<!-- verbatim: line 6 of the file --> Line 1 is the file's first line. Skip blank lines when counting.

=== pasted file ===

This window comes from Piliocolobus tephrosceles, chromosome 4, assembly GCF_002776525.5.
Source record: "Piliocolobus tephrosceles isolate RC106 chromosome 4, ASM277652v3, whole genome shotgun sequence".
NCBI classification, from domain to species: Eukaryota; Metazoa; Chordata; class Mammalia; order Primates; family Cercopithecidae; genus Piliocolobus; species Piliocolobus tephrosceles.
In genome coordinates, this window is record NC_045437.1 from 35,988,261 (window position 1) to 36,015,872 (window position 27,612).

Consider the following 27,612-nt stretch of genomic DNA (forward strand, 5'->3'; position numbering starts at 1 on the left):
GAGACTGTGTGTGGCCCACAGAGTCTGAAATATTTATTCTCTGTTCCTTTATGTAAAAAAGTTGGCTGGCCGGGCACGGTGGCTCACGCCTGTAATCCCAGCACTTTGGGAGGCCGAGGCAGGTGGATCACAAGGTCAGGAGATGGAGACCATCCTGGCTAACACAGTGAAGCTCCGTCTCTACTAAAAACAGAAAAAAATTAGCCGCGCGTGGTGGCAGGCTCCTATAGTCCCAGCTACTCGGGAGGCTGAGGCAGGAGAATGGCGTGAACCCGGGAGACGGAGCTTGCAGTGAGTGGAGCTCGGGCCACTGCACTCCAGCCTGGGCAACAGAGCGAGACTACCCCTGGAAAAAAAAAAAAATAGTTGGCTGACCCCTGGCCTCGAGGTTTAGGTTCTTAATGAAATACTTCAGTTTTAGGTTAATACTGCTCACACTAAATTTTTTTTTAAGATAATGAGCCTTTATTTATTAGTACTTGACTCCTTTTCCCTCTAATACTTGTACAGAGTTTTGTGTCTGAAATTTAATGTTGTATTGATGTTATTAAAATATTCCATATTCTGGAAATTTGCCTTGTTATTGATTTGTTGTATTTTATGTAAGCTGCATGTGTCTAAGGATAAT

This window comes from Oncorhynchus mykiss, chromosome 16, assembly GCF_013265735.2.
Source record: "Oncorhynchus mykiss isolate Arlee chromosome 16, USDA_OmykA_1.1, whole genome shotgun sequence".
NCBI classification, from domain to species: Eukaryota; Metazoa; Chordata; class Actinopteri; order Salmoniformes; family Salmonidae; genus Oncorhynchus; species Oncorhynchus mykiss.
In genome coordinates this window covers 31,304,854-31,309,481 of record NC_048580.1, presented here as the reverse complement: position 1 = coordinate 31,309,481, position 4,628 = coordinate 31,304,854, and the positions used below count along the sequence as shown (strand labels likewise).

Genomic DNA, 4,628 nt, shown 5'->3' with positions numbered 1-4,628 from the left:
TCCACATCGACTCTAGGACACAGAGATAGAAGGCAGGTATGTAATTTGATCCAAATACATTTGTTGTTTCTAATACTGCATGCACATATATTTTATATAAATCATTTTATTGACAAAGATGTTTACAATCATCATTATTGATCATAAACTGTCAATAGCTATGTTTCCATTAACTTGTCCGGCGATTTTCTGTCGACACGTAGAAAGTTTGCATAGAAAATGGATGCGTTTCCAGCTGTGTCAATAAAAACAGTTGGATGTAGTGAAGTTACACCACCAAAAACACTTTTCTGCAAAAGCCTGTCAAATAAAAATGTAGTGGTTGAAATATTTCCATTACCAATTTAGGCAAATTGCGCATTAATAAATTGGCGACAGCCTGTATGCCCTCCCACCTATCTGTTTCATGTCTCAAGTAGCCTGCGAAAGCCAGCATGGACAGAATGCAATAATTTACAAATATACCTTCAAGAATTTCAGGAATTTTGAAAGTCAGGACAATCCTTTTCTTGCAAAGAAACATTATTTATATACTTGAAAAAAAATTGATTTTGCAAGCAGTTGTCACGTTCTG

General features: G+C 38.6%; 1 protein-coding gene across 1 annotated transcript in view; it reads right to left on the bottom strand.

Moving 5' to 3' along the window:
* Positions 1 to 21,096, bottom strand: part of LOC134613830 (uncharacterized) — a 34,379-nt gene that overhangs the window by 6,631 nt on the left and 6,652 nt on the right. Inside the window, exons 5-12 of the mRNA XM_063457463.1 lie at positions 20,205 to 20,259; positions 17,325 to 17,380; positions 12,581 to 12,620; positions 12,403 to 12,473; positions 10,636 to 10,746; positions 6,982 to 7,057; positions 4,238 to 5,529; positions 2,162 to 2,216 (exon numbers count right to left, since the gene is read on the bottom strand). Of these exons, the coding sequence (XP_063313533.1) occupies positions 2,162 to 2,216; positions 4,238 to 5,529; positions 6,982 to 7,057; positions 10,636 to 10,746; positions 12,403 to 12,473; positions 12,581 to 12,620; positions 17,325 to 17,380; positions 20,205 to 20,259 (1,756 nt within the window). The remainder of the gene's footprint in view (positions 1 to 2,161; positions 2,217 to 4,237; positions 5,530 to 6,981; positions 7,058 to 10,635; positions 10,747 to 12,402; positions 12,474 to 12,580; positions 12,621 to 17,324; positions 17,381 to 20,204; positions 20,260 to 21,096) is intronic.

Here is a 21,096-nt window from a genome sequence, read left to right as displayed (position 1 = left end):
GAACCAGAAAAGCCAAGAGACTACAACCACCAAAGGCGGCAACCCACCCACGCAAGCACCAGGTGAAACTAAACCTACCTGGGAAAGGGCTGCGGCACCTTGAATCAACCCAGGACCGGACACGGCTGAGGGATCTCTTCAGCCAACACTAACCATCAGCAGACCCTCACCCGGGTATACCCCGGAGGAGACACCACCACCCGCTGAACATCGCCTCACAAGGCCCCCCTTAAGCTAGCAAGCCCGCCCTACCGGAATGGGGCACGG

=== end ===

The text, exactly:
GAGACTGTGTGTGGCCCACAGAGTCTGAAATATTTATTCTCTGTTCCTTTATGTAAAAAAGTTGGCTGGCCGGGCACGGTGGCTCACGCCTGTAATCCCAGCACTTTGGGAGGCCGAGGCAGGTGGATCACAAGGTCAGGAGATGGAGACCATCCTGGCTAACACAGTGAAGCTCCGTCTCTACTAAAAACAGAAAAAAATTAGCCGCGCGTGGTGGCAGGCTCCTATAGTCCCAGCTACTCGGGAGGCTGAGGCAGGAGAATGGCGTGAACCCGGGAGACGGAGCTTGCAGTGAGTGGAGCTCGGGCCACTGCACTCCAGCCTGGGCAACAGAGCGAGACTACCCCTGGAAAAAAAAAAAAATAGTTGGCTGACCCCTGGCCTCGAGGTTTAGGTTCTTAATGAAATACTTCAGTTTTAGGTTAATACTGCTCACACTAAATTTTTTTTTAAGATAATGAGCCTTTATTTATTAGTACTTGACTCCTTTTCCCTCTAATACTTGTACAGAGTTTTGTGTCTGAAATTTAATGTTGTATTGATGTTATTAAAATATTCCATATTCTGGAAATTTGCCTTGTTATTGATTTGTTGTATTTTATGTAAGCTGCATGTGTCTAAGGATAAT